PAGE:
The value of any new therapeutic strategy or treatment is determined by the magnitude of its clinical benefit balanced against its cost. Evidence for clinical benefit from new treatment options is derived from clinical research, in particular phase III randomised trials, which generate unbiased data regarding the efficacy, benefit and safety of new therapeutic approaches. To date there is no standard tool for grading the magnitude of clinical benefit of cancer therapies, which may range from trivial (median progression-free survival advantage of only a few weeks) to substantial (improved long term survival). Indeed, in the absence of a standardised approach for grading the magnitude of clinical benefit, conclusions and recommendations derived from studies are often hotly disputed and very modest incremental advances have often been presented, discussed and promoted as major advances or “breakthroughs”. Recognising the importance of presenting clear and unbiased statements regarding the magnitude of the clinical benefit from new therapeutic approaches derived from high quality clinical trials the European Society for Medical Oncology (ESMO) has developed a validated and reproducible tool to assess the magnitude of clinical benefit for cancer medicines, the ESMO Magnitude of Clinical Benefit Scale (ESMO-MCBS). This tool uses a rational, structured and consistent approach to derive a relative ranking of the magnitude of clinically meaningful benefit that can be expected from a new anti-cancer treatment. The ESMO-MCBS is an important first step to the critical public policy issue of value in cancer care, helping to frame the appropriate use of limited public and personal resources to deliver cost effective and affordable cancer care. The ESMO-MCBS will be a dynamic tool and its criteria will be revised on a regular basis.
Integrated molecular pathology (IMP) approaches based on DNA mutational profiling accurately determine pancreatic cyst malignancy risk in patients lacking definitive diagnoses following endoscopic ultrasound imaging with fine-needle aspiration of fluid for cytology. In such cases, IMP ‘low-risk’ and ‘high-risk’ diagnoses reliably predict benign and malignant disease, respectively, and provide improved risk stratification for malignancy than a model of the 2012 International Consensus Guideline (ICG) recommendations. Our objective was to determine if initial adjunctive IMP testing influenced future real-world pancreatic cyst management decisions for intervention or surveillance relative to ICG recommendations, and if this benefitted patient outcomes.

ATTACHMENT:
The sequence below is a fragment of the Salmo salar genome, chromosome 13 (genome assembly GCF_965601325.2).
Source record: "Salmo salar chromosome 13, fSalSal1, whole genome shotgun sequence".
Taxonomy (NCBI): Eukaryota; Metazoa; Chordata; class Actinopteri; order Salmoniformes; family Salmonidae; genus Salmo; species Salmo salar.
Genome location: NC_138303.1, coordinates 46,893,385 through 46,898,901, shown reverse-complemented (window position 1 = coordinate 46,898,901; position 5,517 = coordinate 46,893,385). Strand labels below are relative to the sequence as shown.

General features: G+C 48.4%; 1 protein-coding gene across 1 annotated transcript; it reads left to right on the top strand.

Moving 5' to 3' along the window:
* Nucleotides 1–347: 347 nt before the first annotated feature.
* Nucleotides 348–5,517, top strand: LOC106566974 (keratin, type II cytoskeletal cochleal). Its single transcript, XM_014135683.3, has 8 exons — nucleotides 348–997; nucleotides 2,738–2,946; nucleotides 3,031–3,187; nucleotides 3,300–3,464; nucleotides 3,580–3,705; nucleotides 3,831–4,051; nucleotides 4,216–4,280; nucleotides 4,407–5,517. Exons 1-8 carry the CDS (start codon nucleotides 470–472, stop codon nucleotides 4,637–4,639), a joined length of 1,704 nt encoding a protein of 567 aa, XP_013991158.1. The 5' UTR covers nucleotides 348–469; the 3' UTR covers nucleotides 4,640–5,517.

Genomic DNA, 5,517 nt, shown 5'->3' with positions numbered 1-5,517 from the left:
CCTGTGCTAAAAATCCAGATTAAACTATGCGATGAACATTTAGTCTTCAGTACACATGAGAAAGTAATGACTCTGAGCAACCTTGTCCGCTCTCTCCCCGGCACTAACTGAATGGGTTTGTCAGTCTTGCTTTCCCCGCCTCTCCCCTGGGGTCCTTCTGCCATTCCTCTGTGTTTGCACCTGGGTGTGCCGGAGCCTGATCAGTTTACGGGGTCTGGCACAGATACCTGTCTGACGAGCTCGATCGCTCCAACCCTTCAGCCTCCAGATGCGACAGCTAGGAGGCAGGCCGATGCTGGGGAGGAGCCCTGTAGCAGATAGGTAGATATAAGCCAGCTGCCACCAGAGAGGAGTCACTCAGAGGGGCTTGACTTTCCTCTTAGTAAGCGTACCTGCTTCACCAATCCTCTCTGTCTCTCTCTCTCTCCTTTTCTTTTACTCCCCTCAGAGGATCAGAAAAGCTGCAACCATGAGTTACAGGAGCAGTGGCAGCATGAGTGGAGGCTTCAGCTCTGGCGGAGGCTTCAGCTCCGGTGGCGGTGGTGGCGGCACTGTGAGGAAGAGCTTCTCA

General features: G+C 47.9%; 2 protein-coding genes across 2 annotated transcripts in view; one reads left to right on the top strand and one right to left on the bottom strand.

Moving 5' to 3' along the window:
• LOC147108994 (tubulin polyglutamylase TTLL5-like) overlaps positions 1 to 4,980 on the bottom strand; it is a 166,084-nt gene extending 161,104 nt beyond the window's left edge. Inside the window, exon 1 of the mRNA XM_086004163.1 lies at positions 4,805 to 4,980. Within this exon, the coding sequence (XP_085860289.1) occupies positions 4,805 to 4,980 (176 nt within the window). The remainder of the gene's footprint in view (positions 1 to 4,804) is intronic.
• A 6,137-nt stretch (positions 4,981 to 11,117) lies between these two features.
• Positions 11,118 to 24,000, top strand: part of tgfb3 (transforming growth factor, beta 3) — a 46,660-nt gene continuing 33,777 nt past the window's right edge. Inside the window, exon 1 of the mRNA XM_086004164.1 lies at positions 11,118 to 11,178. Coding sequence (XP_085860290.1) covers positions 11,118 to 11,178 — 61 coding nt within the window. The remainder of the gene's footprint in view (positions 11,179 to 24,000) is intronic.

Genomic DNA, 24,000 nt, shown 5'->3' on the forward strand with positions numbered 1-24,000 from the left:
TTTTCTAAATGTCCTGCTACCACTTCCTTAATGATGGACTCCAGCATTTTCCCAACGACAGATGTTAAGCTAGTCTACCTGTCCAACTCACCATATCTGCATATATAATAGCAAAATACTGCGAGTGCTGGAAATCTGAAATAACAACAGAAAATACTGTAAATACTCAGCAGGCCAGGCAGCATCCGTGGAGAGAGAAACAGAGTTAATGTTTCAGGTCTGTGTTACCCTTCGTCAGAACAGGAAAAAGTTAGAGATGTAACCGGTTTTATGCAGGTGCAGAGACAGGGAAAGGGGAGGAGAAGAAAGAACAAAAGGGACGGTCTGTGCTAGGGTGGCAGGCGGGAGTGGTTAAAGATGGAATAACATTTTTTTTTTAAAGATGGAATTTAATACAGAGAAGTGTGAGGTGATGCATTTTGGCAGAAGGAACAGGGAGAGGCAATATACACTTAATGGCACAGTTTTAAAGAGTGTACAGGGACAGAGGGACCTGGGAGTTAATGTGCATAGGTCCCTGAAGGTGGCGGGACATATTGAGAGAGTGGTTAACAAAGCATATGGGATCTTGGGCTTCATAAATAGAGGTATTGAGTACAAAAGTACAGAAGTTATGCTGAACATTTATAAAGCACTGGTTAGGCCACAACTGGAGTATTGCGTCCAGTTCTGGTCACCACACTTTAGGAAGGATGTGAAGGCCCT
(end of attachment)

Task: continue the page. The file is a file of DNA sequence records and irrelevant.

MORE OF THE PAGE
Renal malignancies are among the most prevalent pediatric cancers. The most common is favorable histology Wilms tumor (FHWT), which has 5-year overall survival exceeding 90%. Other pediatric renal malignancies, including anaplastic Wilms tumor, clear cell sarcoma, malignant rhabdoid tumor, and renal cell carcinoma, have less favorable outcomes. Recent clinical trials have identified gain of chromosome 1q as a prognostic marker for FHWT. Upcoming studies will evaluate therapy adjustments based on this and other novel biomarkers. For high-risk renal tumors, new treatment regimens will incorporate biological therapies. A research blueprint, viewed from the perspective of the Children’s Oncology Group, is presented. Pediatr Blood Cancer © 2012 Wiley Periodicals, Inc.
Cancer is a malignant disease that has caused millions of human deaths. Its study has a long history of well over hundred years. There have been an enormous number of publications on cancer research. This integrated but unstructured biomedical text is of great value for cancer diagnostics, treatment, and prevention. The immense body and rapid growth of biomedical text on cancer has led to the appearance of a large number of text mining techniques aimed at extracting novel knowledge from scientific text. Biomedical text mining on cancer research is computationally automatic and high-throughput in nature. However, it is error-prone due to the complexity of natural language processing. In this review, we introduce the basic concepts underlying text mining and examine some frequently used algorithms, tools, and data sets, as well as assessing how much these algorithms have been utilized. We then discuss the current state-of-the-art text mining applications in cancer research and we also provide some resources for cancer text mining. With the development of systems biology, researchers tend to understand complex biomedical systems from a systems biology viewpoint. Thus, the full utilization of text mining to facilitate cancer systems biology research is fast becoming a major concern. To address this issue, we describe the general workflow of text mining in cancer systems biology and each phase of the workflow. We hope that this review can (i) provide a useful overview of the current work of this field; (ii) help researchers to choose text mining tools and datasets; and (iii) highlight how to apply text mining to assist cancer systems biology research.